The National Association of Funeral Directors has welcomed the start of phase two of the Fuller Inquiry into the crimes of hospital electrician David Fuller.
Fuller, who was finally jailed in 2021 after evading justice for 33 years, abused the bodies of 101 women in hospital mortuaries between 2005 and 2020.
The second phase of this inquiry will delve into how his crimes went undetected for so long and will initially focus on safeguarding in private mortuaries, private ambulances and in the funeral sector.
For this reason, the NAFD “particularly” welcomes the inquiry’s focus on the care of deceased people by direct cremation firms, as well as in local community funeral homes, hoping that this will “increase public awareness and understanding”.
Having contributed to the inquiry in the scoping stage, the association also expects to give evidence during phase two. It also encourages members to provide evidence from their own businesses and experience.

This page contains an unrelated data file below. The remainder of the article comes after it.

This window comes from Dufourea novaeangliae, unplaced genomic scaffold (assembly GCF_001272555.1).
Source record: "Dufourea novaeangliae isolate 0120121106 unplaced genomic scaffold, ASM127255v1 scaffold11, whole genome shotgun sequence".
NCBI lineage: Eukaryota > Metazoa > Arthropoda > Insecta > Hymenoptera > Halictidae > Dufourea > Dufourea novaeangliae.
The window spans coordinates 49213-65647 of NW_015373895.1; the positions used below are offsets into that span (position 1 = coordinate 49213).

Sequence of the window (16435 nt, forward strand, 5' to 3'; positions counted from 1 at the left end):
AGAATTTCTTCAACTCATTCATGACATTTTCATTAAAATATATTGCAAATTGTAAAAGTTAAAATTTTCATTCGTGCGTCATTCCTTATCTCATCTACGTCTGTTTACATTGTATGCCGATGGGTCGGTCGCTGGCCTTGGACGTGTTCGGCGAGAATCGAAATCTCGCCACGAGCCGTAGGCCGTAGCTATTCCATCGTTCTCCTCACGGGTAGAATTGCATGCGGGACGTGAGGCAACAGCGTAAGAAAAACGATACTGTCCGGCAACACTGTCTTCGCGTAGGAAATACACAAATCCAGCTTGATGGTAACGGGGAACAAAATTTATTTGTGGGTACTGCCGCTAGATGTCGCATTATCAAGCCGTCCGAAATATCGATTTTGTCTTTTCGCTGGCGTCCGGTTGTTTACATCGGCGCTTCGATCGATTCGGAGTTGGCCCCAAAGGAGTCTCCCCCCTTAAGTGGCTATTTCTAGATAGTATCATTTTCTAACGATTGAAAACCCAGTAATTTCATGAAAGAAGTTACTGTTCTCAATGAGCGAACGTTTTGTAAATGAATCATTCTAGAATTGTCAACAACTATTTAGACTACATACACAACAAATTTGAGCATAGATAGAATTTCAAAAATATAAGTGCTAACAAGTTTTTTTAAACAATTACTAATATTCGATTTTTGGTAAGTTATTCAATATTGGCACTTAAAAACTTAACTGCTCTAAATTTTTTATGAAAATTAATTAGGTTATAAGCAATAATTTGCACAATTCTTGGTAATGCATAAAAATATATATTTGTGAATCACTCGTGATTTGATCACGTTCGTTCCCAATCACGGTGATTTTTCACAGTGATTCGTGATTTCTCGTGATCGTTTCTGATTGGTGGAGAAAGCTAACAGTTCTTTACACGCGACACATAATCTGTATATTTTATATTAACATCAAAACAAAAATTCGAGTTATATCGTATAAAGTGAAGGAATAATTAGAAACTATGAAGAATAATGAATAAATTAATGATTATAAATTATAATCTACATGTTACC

In a statement, the NAFD said: “Our evidence will likely focus on our quality assurance framework, the work of the IFSO, developments in terms of educational and continuous professional development, and the principles of the NAFD code.
“Throughout our representation, we have stressed that NAFD members adhere to a set of standards upon which any future oversight recommendations should be based. Those standards are inclusive and can be met by a wide variety of different business types and sizes.”
They added: “Any future regulatory measures should respect and reflect the importance of diversity and should not be disproportionately burdensome to any groups, or group, of providers.”
The NAFD inspects more than 4,000 funeral homes and has long been concerned with the lack of oversight of funeral businesses and other organisations, which look after or transport deceased people but currently have no scrutiny of standards of care.